It’s a little disturbing how easy it is to make “fake” content. I generated a video of myself delivering parts of JFK’s famous “Ask not…” speech, but in Korean.…

I never said those words. My level of Korean language proficiency is barely enough to order food at a restaurant. I grabbed the text from a website and put it into a translator and pasted that into the transcript for what my avatar would say.

Seeing a video of myself say words that I never said is quite a jarring experience. The political implications of this are obvious, as witnessed in the recent Argentinian elections. Those AI-faked videos were of poor quality, but it was still impactful. How much moreso will high quality faked political videos affect unsuspecting, unaware masses? Takedowns can be issued, but the social networks haven’t had the best report card on moderating content that should be removed.

In a recent panel discussion with Yann LeCun and others, they talk about how the algorithm drives the ultimate output. For social media networks, the goal was attention. The algorithms were tuned to keep viewers attention and in turn sell more ads. It can be argued that this affected an unhealthy body image, since anorexic teen girl videos attracted a lot of attention and were thus repeated on people’s feeds. It can be argued that this resulted in higher levels of depression and negatively impacted mental health. It can be argued that because the goal of the algorithm was attention, when kept unchecked this resulted in a number of adverse societal issues.

There should have been better regulation. It can’t be left to a profit-driven entity to self-moderate. With AI we are seeing a more powerful technological force and the need for regulation is clear. But how can we achieve this? What is to stop someone from generating fake political videos and spamming targeted social feeds? The damage will be done before any regulation enforcement or takedowns can be enacted. So, what is the driving force behind the technological wonders we see every day? I believe it is a mix of profit and innovation in the name of profit. And again, there need to be guardrails so that the technology can grow properly and avoid misuse.

OpenAI seems to have tried to create a corporate structure that has non-profit and for-profit sides to it. The goal of the non-profit side is “to build artificial general intelligence (AGI) that is safe and benefits all of humanity”. Looking back at the fiasco that happened with Sam A’s firing and re-hiring, it is clear that the non-profit side lacks teeth. Well, maybe that fiasco is more telling of the mismanagement of the board, but Sam A driving innovation was clearly the winner.

And now I hear that fake nudes are on the rise :( There are bad actors out there who make it their life’s work to torture people online with content like this, fake or real. The most recent episode of Darknet Diaries podcast is a really insightful view of one person’s decades long struggle to combat this. One thing I learned from that podcast was that one of the most effective tools to combat this is DMCA takedown and that when the subject of the image owns the copyright, they can immediately request a takedown of the content. In the case of AI-generated, how does copyright apply? Victims might have to resort to less effective means if this route isn’t readily available to them.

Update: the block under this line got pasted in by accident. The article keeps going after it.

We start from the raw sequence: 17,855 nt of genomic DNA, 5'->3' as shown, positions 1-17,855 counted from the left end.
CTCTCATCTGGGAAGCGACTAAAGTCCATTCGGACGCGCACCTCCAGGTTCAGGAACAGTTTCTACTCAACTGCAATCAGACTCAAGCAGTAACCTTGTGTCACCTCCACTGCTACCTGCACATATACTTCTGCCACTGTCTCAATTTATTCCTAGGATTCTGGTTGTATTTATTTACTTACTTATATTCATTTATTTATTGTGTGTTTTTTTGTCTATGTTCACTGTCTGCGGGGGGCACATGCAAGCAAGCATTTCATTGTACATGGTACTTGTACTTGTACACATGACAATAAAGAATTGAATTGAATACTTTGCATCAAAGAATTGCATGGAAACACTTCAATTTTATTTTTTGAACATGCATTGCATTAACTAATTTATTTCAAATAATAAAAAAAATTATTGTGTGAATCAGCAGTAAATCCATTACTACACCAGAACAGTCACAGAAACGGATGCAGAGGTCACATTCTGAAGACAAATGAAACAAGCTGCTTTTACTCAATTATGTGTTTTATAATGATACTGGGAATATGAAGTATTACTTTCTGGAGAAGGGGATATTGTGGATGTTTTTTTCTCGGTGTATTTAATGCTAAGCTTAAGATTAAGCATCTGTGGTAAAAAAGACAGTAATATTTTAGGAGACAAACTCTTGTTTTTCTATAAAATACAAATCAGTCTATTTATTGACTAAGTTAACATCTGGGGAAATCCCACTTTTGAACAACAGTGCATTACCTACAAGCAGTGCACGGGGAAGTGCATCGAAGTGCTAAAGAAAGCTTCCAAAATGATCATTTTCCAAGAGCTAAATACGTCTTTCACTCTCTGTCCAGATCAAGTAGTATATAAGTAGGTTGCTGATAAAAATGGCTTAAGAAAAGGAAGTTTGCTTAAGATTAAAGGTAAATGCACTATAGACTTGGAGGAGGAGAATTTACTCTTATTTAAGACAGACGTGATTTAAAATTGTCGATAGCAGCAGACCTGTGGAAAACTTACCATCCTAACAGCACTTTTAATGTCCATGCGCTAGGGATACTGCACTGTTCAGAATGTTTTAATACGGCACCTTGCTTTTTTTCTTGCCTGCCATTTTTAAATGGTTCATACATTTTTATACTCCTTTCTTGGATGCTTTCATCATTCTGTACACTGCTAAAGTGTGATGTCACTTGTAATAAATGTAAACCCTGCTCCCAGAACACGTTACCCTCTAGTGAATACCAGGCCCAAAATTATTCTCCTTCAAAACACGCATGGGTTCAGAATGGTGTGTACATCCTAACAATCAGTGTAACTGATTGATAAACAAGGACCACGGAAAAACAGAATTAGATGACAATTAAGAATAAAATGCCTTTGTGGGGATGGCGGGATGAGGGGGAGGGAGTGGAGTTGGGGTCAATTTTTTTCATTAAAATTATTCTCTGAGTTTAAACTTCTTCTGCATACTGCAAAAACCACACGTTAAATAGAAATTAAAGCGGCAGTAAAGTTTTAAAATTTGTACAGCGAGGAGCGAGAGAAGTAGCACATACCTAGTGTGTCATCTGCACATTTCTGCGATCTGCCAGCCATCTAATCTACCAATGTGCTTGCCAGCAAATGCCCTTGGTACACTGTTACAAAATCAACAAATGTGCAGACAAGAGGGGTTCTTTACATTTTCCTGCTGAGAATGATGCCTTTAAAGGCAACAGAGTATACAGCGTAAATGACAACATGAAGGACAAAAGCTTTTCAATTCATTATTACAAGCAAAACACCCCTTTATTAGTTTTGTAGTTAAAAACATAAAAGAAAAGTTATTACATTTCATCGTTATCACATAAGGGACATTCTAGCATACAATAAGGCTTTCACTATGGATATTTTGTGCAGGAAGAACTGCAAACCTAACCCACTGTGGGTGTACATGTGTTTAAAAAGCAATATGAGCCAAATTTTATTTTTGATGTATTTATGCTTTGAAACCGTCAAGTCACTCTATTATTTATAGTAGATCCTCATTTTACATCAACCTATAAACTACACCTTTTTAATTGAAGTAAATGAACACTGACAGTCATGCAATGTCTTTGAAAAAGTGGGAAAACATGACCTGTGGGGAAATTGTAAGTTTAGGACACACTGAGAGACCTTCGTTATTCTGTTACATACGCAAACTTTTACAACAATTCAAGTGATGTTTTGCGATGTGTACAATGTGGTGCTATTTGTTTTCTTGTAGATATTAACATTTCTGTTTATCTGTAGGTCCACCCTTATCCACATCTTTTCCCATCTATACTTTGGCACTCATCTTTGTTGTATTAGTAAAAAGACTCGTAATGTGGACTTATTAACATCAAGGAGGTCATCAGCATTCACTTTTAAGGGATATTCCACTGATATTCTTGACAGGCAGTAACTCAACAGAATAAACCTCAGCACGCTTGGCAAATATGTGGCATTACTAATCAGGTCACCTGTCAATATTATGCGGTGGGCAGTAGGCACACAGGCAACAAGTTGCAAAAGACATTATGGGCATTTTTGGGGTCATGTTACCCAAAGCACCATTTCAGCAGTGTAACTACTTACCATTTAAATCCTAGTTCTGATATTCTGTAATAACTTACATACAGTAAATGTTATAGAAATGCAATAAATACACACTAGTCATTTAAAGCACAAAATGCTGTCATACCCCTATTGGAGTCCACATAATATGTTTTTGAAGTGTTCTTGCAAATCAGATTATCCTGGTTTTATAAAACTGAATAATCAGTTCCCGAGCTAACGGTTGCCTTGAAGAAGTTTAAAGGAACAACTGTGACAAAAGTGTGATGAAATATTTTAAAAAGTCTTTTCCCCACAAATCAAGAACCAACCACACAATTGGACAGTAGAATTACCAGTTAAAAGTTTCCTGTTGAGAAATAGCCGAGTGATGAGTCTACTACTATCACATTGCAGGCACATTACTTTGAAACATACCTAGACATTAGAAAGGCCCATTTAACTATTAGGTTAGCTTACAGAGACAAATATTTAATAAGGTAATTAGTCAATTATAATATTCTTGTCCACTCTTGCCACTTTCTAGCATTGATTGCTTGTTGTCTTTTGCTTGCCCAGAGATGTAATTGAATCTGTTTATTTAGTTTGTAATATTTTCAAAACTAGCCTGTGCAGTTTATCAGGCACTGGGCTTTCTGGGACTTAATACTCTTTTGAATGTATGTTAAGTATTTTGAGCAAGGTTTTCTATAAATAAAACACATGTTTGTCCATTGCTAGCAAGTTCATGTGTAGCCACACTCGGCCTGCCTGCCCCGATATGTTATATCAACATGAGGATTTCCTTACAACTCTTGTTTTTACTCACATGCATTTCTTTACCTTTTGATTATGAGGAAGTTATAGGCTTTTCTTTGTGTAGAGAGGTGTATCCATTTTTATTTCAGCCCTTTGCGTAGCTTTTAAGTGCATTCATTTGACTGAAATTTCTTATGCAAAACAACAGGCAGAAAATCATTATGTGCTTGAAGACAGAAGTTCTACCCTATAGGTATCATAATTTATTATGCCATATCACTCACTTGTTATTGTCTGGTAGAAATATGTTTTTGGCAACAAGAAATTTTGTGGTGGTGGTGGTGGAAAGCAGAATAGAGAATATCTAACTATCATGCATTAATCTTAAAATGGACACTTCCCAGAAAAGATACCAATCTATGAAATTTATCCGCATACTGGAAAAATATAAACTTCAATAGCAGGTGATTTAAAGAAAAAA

Tech solution…?

Maybe we could “stamp” all AI model usage such that with everything that gets generated. Then, we can trace the content back to which specific instance of that model generated it and which specific user of that instance summoned the content. This is likely not possible with AI models being open-source. This allows anyone to run the code on their own and modify it as long as they understand what they’re doing.

Another approach would be to have each content generation call to a service that records the model, instance, and user information and tracks that content. Then enforce that generated images have this traceability whenever a platform allows images/video on it. Then we would also need to register regular images which can come from cameras or creative tools. This would be an immense task. And if this is all eventually accomplished, the remaining excluded set of content would be things illegitimately generated and thus more susceptible to being taken down from platforms. Maybe a news organization can implement this and receive acknowledgement as having trustworthy media.

We’re starting to see some companies explicitly self-regulate. Purple Llama from Meta is an attempt at this. It is interesting that a company who dropped the ball on social regulation now has an initiative on AI regulation. It makes sense though - if I can regulate myself sufficiently to satisfy the necessary parties, maybe the government won’t feel the urgency. Or if EU/US regulation is enacted, having a model that can easily adapt to this and comply with regulation will make them more nimble and quicker to win market share.

Maybe companies will wise up and realize the positive gains from doing the right thing. But there will always be bad actors out there, so there will still be need for government regulation.